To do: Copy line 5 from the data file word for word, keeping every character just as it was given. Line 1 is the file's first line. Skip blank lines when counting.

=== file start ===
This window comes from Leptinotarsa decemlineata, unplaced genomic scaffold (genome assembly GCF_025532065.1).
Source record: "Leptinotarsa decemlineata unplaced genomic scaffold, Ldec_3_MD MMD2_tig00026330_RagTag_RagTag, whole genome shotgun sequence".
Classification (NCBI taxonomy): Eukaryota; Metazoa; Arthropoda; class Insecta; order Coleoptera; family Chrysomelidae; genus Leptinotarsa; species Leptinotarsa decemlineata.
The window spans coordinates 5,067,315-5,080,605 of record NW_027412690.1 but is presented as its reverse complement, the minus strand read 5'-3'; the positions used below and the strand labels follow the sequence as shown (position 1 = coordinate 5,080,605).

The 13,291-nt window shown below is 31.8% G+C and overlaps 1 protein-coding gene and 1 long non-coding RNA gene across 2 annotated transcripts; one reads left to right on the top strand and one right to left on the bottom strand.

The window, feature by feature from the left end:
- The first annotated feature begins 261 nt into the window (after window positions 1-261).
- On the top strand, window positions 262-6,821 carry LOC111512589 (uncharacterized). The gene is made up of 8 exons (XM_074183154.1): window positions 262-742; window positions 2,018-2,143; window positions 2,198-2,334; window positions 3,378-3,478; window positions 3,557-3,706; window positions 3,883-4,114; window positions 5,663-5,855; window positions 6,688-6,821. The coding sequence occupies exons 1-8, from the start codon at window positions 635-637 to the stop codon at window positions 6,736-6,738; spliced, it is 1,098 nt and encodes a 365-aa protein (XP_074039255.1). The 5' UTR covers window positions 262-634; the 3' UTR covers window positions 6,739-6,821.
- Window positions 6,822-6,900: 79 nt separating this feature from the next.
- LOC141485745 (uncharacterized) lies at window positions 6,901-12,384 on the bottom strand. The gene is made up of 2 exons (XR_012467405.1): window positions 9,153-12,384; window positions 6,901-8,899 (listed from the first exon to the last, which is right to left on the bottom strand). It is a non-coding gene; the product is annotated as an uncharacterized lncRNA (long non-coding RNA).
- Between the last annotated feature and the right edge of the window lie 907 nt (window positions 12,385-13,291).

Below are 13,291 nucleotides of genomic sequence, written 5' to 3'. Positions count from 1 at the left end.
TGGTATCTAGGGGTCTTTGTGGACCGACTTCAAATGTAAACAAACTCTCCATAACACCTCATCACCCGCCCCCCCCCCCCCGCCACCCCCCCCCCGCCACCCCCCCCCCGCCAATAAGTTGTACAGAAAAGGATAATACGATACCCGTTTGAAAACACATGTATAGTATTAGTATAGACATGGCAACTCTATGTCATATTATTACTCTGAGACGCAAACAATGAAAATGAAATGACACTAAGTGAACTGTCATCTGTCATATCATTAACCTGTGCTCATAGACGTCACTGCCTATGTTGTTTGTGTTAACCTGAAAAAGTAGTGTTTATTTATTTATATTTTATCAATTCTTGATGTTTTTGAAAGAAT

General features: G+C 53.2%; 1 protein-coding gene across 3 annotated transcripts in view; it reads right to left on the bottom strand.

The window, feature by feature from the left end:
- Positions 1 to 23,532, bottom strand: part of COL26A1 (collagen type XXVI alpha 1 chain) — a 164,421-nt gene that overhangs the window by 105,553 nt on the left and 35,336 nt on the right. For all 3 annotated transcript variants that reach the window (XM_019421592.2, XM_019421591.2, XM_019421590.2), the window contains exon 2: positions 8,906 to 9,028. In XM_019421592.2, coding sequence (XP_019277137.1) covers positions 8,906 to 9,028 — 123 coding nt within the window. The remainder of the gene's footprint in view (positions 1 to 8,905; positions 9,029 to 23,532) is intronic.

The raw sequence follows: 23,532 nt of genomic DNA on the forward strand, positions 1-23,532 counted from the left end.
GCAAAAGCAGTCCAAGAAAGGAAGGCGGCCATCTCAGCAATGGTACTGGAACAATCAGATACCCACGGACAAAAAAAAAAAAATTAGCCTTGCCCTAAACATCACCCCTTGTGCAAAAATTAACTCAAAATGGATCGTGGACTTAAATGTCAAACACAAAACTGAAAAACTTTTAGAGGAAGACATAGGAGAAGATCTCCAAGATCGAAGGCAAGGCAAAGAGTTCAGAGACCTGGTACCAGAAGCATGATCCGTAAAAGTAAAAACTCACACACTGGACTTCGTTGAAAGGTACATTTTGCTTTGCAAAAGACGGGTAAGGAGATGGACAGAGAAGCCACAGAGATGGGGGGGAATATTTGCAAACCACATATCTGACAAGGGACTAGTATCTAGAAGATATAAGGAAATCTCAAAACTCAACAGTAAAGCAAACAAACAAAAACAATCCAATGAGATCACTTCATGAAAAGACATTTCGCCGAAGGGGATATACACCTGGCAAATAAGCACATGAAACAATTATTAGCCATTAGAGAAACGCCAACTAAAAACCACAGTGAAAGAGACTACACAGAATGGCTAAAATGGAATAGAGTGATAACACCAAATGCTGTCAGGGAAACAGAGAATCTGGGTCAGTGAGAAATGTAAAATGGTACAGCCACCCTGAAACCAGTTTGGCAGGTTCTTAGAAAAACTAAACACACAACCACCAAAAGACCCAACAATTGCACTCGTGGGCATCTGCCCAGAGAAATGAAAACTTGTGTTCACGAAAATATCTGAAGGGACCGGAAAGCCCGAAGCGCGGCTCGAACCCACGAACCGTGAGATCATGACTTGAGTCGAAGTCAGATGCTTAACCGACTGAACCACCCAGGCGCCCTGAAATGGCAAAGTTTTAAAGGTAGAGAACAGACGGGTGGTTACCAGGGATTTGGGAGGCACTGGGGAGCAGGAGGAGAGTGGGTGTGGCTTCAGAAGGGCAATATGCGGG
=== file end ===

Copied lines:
The 13,291-nt window shown below is 31.8% G+C and overlaps 1 protein-coding gene and 1 long non-coding RNA gene across 2 annotated transcripts; one reads left to right on the top strand and one right to left on the bottom strand.